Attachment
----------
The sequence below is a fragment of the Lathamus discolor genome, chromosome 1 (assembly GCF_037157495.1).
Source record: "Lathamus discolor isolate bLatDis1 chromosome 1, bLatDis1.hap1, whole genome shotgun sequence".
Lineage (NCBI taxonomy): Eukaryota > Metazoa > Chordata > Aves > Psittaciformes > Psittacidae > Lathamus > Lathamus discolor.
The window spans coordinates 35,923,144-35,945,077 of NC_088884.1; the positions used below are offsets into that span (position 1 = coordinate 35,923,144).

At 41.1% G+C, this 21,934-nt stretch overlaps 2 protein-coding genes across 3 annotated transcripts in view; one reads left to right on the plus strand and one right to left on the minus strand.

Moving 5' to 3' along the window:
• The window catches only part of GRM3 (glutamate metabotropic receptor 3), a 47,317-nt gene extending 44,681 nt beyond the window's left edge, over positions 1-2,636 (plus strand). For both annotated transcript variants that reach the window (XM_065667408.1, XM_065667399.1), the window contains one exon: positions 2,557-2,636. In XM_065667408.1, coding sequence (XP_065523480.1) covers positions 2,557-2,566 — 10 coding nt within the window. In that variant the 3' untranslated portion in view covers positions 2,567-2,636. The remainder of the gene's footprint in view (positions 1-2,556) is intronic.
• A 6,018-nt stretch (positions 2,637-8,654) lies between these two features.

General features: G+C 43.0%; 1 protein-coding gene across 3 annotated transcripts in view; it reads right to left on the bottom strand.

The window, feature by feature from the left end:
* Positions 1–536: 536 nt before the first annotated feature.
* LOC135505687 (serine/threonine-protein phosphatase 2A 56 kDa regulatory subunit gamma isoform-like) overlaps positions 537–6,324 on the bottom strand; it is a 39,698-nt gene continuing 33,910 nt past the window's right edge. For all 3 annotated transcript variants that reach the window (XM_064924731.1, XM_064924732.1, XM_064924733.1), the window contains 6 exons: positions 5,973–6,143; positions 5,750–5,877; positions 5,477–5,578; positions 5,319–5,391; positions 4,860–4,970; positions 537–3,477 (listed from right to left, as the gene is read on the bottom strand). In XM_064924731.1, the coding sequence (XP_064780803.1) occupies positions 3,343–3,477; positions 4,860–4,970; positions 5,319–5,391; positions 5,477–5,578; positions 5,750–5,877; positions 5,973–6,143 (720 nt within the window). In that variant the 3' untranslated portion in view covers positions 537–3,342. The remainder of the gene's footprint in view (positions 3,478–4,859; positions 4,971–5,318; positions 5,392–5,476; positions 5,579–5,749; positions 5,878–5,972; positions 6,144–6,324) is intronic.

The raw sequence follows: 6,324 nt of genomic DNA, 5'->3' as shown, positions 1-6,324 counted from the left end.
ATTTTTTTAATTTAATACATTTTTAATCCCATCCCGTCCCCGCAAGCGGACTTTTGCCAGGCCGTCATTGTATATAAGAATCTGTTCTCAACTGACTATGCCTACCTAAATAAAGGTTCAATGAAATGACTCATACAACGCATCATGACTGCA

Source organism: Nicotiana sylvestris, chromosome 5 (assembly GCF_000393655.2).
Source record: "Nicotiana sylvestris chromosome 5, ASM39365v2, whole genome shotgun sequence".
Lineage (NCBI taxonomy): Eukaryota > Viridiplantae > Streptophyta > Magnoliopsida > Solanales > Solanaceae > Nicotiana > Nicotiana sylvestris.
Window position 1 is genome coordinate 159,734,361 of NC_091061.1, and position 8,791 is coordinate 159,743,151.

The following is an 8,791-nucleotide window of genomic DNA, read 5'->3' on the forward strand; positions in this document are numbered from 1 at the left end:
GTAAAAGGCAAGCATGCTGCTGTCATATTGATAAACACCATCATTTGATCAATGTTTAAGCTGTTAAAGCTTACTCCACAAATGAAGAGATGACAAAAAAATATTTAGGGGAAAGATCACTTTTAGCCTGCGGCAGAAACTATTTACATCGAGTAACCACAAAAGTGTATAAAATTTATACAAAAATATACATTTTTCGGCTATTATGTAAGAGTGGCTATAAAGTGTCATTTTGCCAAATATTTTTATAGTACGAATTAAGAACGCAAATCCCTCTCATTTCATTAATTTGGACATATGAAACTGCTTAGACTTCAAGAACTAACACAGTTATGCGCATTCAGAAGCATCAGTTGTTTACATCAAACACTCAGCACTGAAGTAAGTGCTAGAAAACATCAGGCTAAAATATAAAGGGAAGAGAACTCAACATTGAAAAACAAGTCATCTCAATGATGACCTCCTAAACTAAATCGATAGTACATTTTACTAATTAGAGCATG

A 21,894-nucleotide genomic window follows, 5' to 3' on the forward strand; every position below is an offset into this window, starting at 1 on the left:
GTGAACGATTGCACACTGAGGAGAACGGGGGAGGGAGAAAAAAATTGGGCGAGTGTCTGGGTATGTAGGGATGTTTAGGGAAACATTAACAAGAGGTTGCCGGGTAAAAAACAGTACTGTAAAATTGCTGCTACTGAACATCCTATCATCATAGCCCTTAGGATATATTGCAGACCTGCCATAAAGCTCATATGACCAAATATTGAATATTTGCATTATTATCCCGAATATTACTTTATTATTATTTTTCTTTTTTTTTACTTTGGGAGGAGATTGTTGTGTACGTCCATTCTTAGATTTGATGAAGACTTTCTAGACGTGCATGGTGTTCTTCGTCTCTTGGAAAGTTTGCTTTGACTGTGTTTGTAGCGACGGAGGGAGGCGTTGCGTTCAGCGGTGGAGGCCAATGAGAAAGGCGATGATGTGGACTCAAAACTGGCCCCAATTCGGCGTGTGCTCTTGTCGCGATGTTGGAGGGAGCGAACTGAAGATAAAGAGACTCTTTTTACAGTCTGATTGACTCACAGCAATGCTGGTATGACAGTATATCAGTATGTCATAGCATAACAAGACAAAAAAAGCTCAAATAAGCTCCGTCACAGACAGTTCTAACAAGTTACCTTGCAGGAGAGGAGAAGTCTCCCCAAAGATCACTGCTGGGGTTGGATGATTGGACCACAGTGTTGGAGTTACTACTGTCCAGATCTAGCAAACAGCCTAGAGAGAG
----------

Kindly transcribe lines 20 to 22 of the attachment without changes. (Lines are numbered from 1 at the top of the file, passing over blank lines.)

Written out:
GTAAAAGGCAAGCATGCTGCTGTCATATTGATAAACACCATCATTTGATCAATGTTTAAGCTGTTAAAGCTTACTCCACAAATGAAGAGATGACAAAAAAATATTTAGGGGAAAGATCACTTTTAGCCTGCGGCAGAAACTATTTACATCGAGTAACCACAAAAGTGTATAAAATTTATACAAAAATATACATTTTTCGGCTATTATGTAAGAGTGGCTATAAAGTGTCATTTTGCCAAATATTTTTATAGTACGAATTAAGAACGCAAATCCCTCTCATTTCATTAATTTGGACATATGAAACTGCTTAGACTTCAAGAACTAACACAGTTATGCGCATTCAGAAGCATCAGTTGTTTACATCAAACACTCAGCACTGAAGTAAGTGCTAGAAAACATCAGGCTAAAATATAAAGGGAAGAGAACTCAACATTGAAAAACAAGTCATCTCAATGATGACCTCCTAAACTAAATCGATAGTACATTTTACTAATTAGAGCATG

A 21,894-nucleotide genomic window follows, 5' to 3' on the forward strand; every position below is an offset into this window, starting at 1 on the left:
GTGAACGATTGCACACTGAGGAGAACGGGGGAGGGAGAAAAAAATTGGGCGAGTGTCTGGGTATGTAGGGATGTTTAGGGAAACATTAACAAGAGGTTGCCGGGTAAAAAACAGTACTGTAAAATTGCTGCTACTGAACATCCTATCATCATAGCCCTTAGGATATATTGCAGACCTGCCATAAAGCTCATATGACCAAATATTGAATATTTGCATTATTATCCCGAATATTACTTTATTATTATTTTTCTTTTTTTTTACTTTGGGAGGAGATTGTTGTGTACGTCCATTCTTAGATTTGATGAAGACTTTCTAGACGTGCATGGTGTTCTTCGTCTCTTGGAAAGTTTGCTTTGACTGTGTTTGTAGCGACGGAGGGAGGCGTTGCGTTCAGCGGTGGAGGCCAATGAGAAAGGCGATGATGTGGACTCAAAACTGGCCCCAATTCGGCGTGTGCTCTTGTCGCGATGTTGGAGGGAGCGAACTGAAGATAAAGAGACTCTTTTTACAGTCTGATTGACTCACAGCAATGCTGGTATGACAGTATATCAGTATGTCATAGCATAACAAGACAAAAAAAGCTCAAATAAGCTCCGTCACAGACAGTTCTAACAAGTTACCTTGCAGGAGAGGAGAAGTCTCCCCAAAGATCACTGCTGGGGTTGGATGATTGGACCACAGTGTTGGAGTTACTACTGTCCAGATCTAGCAAACAGCCTAGAGAGAG